In this course, we introduce some basic tools and discuss some recent progress of reaction-diffusion models motivated spatial ecology and evolution. This course will start by reviewing some basic theory of elliptic and parabolic estimates. The main content consists of three parts.
The first part concerns the single species model, covering persistence, critical domain size, global attractivity of positive solutions.Basics of the theory monotone dynamical systems; principal eigenvalue of elliptic/parabolic equations will be introduced.
The second part concerns the competition of multiple species. We will discuss the competition model introduced in [Dockery et al., J. Math. Biol. (1998)] and discuss their proof of the case of two species in detail, and their conjecture regarding the Morse decomposition of the N species case. We will then discuss recent progress on N specie. We also introduce the concept of evolutionarily stable strategies and other notions from adaptive dynamics, and discuss related results for stream populations. Basics of the theory of principal Floquet bundle, and elements from dynamical systems will be discussed.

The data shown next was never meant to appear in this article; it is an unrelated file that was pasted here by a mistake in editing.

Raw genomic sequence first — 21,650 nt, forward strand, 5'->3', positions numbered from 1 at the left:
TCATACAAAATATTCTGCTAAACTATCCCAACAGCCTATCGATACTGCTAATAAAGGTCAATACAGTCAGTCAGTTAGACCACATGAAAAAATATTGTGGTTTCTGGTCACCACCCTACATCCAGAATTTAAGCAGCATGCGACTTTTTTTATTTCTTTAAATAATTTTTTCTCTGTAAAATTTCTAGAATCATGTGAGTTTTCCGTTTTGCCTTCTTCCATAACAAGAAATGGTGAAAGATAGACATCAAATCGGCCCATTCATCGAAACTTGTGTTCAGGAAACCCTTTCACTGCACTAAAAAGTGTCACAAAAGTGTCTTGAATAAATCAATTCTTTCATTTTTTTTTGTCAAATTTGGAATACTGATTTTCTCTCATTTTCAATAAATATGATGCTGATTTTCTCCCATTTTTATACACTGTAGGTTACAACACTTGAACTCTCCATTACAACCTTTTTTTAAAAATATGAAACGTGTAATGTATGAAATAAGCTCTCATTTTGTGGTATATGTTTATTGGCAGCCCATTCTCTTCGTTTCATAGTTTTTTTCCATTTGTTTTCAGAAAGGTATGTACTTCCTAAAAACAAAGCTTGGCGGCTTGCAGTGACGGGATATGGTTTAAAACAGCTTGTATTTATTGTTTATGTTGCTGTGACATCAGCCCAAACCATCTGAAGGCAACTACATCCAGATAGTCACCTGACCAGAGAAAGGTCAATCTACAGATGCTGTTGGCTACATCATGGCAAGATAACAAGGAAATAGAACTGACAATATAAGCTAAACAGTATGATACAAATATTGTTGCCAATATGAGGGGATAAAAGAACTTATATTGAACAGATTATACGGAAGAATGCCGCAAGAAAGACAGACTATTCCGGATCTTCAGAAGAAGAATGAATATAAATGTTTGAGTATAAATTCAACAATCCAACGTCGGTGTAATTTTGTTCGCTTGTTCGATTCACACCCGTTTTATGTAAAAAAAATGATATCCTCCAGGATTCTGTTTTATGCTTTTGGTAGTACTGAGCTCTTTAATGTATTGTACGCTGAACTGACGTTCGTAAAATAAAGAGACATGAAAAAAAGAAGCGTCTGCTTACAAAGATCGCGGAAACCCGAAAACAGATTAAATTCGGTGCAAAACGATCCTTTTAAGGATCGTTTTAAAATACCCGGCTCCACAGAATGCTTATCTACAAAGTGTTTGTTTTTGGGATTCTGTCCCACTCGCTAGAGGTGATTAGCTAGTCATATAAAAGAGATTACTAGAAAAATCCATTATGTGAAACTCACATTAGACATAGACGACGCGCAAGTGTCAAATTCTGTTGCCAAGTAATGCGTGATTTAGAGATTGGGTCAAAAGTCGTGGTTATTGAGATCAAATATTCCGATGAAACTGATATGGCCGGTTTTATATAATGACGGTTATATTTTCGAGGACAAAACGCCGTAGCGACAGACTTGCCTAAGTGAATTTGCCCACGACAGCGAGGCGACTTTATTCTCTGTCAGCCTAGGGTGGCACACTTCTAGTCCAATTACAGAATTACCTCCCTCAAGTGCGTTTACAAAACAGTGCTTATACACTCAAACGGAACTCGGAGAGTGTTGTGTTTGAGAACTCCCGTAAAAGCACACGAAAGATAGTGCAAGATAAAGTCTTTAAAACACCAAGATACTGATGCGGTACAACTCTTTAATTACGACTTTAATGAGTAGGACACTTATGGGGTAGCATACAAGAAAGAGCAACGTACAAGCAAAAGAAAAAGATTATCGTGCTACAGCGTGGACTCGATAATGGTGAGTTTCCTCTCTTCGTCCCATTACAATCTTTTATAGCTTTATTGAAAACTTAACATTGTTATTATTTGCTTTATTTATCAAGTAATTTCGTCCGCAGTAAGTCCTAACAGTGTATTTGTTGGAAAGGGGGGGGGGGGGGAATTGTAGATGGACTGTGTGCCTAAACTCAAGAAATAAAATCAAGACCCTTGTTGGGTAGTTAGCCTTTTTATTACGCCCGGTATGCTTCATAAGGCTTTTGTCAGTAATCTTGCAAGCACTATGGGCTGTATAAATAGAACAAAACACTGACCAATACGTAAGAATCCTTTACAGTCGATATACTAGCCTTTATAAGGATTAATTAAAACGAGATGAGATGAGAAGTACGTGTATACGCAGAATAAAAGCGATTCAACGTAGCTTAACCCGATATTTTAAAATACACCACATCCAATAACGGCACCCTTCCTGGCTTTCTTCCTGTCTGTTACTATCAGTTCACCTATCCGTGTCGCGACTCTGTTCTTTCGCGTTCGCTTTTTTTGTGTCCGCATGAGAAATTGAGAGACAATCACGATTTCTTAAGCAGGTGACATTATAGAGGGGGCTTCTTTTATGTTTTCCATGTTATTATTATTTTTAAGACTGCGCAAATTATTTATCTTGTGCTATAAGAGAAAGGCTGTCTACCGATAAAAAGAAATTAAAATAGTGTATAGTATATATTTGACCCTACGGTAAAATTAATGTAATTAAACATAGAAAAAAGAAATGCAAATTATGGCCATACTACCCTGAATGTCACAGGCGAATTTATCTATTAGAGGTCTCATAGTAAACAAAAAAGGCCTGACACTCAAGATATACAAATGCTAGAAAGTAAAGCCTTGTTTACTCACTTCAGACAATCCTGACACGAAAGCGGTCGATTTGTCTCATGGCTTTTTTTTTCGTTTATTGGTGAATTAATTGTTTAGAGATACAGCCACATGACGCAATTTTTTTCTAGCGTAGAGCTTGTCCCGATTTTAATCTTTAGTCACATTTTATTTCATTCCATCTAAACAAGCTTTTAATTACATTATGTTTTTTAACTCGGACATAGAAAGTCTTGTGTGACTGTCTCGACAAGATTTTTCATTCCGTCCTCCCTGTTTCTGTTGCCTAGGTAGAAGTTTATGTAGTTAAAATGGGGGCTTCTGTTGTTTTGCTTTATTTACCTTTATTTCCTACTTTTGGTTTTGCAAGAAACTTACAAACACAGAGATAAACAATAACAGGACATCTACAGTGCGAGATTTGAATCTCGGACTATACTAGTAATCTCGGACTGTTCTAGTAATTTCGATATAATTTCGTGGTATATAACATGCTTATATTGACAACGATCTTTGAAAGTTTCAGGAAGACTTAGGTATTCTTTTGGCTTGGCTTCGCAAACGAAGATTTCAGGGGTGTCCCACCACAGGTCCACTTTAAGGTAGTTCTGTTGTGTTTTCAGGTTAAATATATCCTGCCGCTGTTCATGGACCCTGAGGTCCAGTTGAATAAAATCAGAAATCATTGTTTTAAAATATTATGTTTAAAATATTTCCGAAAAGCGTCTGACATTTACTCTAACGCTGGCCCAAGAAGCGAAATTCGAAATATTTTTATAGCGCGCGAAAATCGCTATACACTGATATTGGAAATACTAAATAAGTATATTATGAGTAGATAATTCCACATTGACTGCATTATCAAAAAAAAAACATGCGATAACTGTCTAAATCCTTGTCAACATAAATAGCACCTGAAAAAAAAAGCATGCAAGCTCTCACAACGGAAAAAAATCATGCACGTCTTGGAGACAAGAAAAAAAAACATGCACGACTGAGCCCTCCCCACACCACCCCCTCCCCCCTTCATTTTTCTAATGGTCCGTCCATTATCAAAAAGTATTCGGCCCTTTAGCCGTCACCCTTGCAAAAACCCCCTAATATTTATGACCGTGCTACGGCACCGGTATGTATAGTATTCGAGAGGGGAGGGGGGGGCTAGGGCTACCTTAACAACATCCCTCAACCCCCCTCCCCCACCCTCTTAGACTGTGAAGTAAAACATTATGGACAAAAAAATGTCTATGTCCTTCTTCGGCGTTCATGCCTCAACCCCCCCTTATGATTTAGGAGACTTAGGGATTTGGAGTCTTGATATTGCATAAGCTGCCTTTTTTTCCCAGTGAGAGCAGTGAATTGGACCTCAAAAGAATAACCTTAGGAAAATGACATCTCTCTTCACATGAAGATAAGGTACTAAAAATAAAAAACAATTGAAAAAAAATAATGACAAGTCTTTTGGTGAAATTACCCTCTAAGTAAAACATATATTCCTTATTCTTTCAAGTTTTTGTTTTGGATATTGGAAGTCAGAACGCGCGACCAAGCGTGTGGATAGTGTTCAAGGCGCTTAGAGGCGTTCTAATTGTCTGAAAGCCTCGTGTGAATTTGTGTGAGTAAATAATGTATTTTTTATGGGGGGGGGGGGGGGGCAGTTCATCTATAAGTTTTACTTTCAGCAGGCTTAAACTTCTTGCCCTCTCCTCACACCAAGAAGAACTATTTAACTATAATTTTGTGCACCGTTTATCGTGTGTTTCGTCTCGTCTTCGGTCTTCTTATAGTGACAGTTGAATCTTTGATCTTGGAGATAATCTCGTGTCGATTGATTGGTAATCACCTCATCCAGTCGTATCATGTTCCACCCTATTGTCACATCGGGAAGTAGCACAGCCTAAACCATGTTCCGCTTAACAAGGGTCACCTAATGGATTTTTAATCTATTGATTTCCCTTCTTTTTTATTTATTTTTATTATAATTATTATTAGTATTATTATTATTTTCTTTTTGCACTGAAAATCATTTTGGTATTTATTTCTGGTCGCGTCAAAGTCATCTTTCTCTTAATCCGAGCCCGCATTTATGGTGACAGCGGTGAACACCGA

The third part concerns a mutation-selection model introduced in [Diekmann et al., Theor. Pop. Biol, (2005)] concerning the competition of infinitely many species. We will discuss the result in [Perthame and Souganidis, Math. Model. Nat. Phenom. (2016)] concerning stationary solutions, and related results in stream populations [Hao et al. Indiana Univ. Math. J. (2019)]. We will also discuss recent progress on the time-dependent problem, including the uniqueness in constrained Hamilton-Jacobi equations [Calvez et al., Cal. Var. Par. Diff. Eq., (2020)].
Most of the course will be self-contained and is aimed at graduate students with knowledge at masters level real analysis.